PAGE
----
Prince William has enlisted Cate Blanchett and Shakira as well as Queen Rania Al Abdullah and Sir David Attenborough to help decide which projects will be given prize funding from his £50m Earthshot fund.
William, 38, launched the Earthshot Prize on Thursday 8 October, following two years of work, and has confirmed the names of those who will be part of the panel distributing the money to projects which help tackle some of the planet’s biggest problems.
Blanchett said: “I feel extremely honoured to be a member of the Earthshot Prize Council, and humbled and invigorated to be amongst such extraordinary activists, experts and leaders in the environmental sector.
“All around the world, science and community-based initiatives are leading to ground-breaking inventions and solutions which, if provided with the platform and resources to be implemented on a larger scale, could have a significant and positive impact on the environment and global economy.
“The Earthshot Prize aims to do just that, and by providing this vital platform, we hope to refocus the narrative on climate change to one of hope and action.”
As well as singing and acting royalty, the panel also includes fellow royal Queen Rania Al Abdullah of Jordan, and former UN climate chief Christiana Figueres.
Footballer Dani Alves is also on the council, alongside Hindou Oumarou Ibrahim, an activist from Chad, philanthropist Jack Ma, and former PepsiCo chairman Indra Nooyi.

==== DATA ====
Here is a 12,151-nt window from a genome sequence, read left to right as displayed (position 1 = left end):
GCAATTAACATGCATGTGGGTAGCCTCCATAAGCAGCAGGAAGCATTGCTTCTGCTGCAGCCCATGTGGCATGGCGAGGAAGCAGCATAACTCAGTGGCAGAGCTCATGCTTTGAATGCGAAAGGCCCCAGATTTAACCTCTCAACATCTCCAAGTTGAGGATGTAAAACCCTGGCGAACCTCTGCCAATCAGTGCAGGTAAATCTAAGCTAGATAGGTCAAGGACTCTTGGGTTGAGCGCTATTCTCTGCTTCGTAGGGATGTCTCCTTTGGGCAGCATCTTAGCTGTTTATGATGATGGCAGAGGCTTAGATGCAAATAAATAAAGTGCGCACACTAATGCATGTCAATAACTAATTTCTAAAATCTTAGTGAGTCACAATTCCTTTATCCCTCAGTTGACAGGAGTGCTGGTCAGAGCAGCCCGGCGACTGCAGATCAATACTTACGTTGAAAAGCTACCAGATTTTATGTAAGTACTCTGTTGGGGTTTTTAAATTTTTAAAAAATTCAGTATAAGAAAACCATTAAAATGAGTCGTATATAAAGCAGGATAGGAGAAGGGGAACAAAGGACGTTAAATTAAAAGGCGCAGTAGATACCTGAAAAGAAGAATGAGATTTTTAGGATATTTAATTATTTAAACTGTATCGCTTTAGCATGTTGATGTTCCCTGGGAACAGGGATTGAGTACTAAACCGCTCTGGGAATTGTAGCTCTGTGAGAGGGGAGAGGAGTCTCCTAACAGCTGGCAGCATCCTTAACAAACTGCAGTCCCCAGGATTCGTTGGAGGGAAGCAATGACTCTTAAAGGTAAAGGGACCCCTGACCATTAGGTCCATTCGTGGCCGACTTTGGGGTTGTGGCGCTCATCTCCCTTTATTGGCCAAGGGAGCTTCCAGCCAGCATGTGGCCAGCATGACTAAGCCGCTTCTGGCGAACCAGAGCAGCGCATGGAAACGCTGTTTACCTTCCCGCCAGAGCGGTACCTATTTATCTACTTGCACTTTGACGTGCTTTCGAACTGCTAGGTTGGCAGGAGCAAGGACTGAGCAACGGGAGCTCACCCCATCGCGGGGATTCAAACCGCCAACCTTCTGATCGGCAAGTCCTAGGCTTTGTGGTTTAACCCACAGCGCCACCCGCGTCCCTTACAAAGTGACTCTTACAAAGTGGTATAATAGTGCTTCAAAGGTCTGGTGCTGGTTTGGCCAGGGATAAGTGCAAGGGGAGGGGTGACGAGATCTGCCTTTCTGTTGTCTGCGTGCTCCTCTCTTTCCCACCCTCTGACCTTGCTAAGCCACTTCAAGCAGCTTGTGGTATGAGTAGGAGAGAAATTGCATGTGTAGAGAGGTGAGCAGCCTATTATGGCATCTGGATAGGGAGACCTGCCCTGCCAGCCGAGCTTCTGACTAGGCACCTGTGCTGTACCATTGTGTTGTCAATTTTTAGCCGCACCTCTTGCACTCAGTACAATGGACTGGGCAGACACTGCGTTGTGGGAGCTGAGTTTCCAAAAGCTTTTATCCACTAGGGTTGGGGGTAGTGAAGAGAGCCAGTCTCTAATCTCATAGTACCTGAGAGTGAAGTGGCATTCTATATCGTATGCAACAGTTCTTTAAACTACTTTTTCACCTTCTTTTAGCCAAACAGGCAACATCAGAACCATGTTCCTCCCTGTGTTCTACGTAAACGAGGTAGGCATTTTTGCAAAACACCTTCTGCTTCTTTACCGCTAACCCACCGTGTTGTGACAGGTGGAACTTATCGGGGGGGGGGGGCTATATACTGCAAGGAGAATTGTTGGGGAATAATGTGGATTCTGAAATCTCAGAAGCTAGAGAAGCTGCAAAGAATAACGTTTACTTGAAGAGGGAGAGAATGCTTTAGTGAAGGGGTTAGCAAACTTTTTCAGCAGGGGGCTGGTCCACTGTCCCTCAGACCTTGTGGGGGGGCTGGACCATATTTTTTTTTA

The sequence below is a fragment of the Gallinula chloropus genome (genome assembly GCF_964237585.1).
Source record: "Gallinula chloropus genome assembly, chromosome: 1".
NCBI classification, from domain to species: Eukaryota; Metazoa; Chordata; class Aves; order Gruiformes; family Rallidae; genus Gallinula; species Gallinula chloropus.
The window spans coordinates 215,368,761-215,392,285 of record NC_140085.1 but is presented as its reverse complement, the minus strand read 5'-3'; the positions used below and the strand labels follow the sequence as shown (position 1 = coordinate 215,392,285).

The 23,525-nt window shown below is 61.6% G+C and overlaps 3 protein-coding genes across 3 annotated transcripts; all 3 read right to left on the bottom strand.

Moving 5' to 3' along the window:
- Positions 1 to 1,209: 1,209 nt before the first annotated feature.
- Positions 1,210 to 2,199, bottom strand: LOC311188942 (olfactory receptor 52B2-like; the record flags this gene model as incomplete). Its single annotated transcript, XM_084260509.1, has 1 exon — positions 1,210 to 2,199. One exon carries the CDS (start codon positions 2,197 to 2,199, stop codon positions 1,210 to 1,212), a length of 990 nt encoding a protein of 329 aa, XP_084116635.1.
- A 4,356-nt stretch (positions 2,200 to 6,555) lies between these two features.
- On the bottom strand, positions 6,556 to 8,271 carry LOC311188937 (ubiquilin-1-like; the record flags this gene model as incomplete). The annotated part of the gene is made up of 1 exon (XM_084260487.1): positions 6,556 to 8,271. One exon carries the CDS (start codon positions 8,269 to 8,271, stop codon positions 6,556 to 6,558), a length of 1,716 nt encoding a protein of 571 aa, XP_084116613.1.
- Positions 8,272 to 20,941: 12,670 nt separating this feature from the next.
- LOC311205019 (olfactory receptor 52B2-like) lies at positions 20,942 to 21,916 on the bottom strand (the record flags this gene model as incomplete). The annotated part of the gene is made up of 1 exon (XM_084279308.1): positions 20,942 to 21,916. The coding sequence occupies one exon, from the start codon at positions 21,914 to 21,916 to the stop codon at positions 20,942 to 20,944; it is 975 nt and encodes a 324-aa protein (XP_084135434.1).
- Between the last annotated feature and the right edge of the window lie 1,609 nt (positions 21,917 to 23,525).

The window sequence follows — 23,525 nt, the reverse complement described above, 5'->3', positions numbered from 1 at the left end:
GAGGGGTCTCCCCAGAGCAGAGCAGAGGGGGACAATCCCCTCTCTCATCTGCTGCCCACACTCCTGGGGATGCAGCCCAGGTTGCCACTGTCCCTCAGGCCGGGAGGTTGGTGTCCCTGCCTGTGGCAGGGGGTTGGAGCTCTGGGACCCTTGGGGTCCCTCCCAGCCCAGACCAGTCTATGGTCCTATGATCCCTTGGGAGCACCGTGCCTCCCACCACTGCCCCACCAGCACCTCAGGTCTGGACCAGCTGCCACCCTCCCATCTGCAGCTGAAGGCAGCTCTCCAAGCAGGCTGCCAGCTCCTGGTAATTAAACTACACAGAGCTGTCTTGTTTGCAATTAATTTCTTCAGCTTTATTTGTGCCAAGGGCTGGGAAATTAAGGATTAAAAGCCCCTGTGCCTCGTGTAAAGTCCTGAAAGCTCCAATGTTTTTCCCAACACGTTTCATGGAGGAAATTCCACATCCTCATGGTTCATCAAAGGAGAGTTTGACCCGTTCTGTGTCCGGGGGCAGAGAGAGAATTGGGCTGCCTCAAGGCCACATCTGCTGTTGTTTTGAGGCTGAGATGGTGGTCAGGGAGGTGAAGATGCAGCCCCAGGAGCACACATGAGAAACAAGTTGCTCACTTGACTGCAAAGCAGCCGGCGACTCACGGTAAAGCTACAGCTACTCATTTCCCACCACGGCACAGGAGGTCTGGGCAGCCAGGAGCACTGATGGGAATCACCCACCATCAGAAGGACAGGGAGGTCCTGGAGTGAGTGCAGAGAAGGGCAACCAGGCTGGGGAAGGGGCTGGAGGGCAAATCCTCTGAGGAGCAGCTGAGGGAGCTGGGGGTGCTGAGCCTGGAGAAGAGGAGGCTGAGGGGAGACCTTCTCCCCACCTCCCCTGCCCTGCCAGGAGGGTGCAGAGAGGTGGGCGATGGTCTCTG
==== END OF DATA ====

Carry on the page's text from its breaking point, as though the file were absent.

Sir David Attenborough, former astronaut Naoko Yamazaki, economist and international development expert Dr. Ngozi Okonjo-Iweala and basketball hall of famer and environmentalist Yao Ming complete the line-up.
Each year from 2021 until 2030, the council will award five £1m prizes to projects that help in one of five categories: building a waste-free world, cleaning the air, restoring and protecting nature, reviving the oceans and fixing the climate.
The name of the prize was taken from President John F Kennedy’s Moonshot programme, which put a man on the moon in the 1960s.
The prizes will be open to anyone, from individuals to groups of scientists or activists, or even cities or countries.
Shakira said: “Your children, my children – they have to find ways to reduce carbon emissions, to repair our oceans, to clean the air. So we need young minds to be informed and invested, which is why education is so important.
“But we can’t just stand still. We have to lead the way and we have to do it now. I know it’s ambitious and I know there will be so many challenges along the way but I also know there will be so many who will rise to the occasion.”
William, a father-of-three, also hopes the prize will inspire a decade of action and that it will bring optimism and hope to the climate fight.
Sir David said: “I really do think things are about to start to move, and this sort of idea could be the spark that is really going to give it the lift and the impetus to develop into something huge. It’s a great source of hope, and I hope it spreads around the world.”
William’s environmental credentials have increased in the last few years, and his documentary Prince William: A Planet for Us All, which first aired on Monday 5 October, charted his efforts to protect nature.
His father and his grandfather, Prince Charles and Prince Philip, have also been considered ahead of their time for their warnings about the environment. Charles made his first speech about single use plastic more than 50 years ago.
WATCH: William hopes Earthshot Prize will drive ‘decade of change’